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1st human trial on Alzheimer's nasal vaccine set to begin

The small, phase one study will seek to test the safety and efficacy of an intranasal vaccine to fight Alzheimer's Disease.

What is being billed as the first human trial for a nasally-delivered vaccine to "prevent and slow the progression" of Alzheimer's disease is set to begin, Brigham and Women's Hospital in Boston announced Tuesday. The small, phase one study will seek to test the vaccine for safety and efficacy.

The vaccine uses Protollin, which the National Institutes of Health said is a novel adjuvant for intranasal vaccines. The Centers for Disease Control and Prevention said an adjuvant is "an ingredient used in some vaccines that helps create a stronger immune response" for people who receive the vaccine.

"Protollin is designed to activate white blood cells found in the lymph nodes on the sides and back of the neck to migrate to the brain and trigger clearance of beta amyloid plaques," the hospital said in a statement.

The trial will involve 16 participants between the ages of 60 and 85 with early symptomatic Alzheimer's disease. Those participants must be in good general health with no other diseases that could interfere with the study, the hospital said.

They must also have had an amyloid-positive positron emission tomography (PET) scan. The Alzheimer's Association said the scan determines if there are plaques in the brain -- something that can be found in Alzheimer's patients, people with other types of cognitive impairment and in older people with normal cognition.

Participants will get two doses of the vaccine one week apart.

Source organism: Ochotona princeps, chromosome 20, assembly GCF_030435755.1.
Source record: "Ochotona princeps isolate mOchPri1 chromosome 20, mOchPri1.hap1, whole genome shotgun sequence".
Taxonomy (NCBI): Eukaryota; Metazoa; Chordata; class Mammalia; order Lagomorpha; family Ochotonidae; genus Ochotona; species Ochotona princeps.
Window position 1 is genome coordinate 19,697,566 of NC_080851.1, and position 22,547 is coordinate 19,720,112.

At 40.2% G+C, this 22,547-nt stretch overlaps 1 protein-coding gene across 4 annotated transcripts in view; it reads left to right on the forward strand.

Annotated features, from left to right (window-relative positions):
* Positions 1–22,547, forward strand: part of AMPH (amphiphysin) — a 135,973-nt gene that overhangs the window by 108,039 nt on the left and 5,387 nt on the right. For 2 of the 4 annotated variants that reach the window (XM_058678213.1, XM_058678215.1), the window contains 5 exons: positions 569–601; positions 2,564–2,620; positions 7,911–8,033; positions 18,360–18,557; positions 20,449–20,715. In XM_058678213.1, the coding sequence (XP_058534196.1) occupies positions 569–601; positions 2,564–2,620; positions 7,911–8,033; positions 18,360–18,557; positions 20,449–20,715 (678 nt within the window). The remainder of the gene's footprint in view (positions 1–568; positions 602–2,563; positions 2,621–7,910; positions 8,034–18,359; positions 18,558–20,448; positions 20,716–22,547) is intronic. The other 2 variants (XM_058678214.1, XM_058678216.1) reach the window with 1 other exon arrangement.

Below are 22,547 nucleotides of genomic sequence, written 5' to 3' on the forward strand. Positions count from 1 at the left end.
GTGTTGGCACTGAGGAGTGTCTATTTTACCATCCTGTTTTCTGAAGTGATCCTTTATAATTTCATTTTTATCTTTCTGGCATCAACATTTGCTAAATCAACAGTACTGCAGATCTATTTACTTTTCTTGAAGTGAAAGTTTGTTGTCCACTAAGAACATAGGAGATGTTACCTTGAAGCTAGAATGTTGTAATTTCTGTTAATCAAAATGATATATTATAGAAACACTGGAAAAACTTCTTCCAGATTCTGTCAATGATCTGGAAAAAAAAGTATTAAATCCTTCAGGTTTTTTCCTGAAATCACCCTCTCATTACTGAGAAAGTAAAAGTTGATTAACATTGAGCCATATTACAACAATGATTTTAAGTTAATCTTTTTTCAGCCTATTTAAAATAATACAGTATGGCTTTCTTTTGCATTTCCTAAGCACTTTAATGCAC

The hospital said the primary goal of this first phase is to to determine if the vaccine is safe and tolerable, but researchers will also check the participants' immune response.

“The immune system plays a very important role in all neurologic diseases,” said Dr. Howard Weiner, the lead researcher and the co-director of the Ann Romney Center for Neurologic Diseases at the Brigham and Women's Hospital. “And it’s exciting that after 20 years of preclinical work, we can finally take a key step forward toward clinical translation and conduct this landmark first human trial.”

Alzheimer's is a progressive neurological disease with no known cure, affecting about 6 million Americans. The Alzheimer's Association says the disease is the sixth-leading cause of death in the U.S. and that, on average, a person with Alzheimer's lives four to eight years after diagnosis.

The study is funded by I-Mab Biopharma and Jiangsu Nhwa Pharmaceutical. The hospital said the companies will be responsible for the development, manufacturing and commercialization of Protollin.

The Associated Press contributed to this report.

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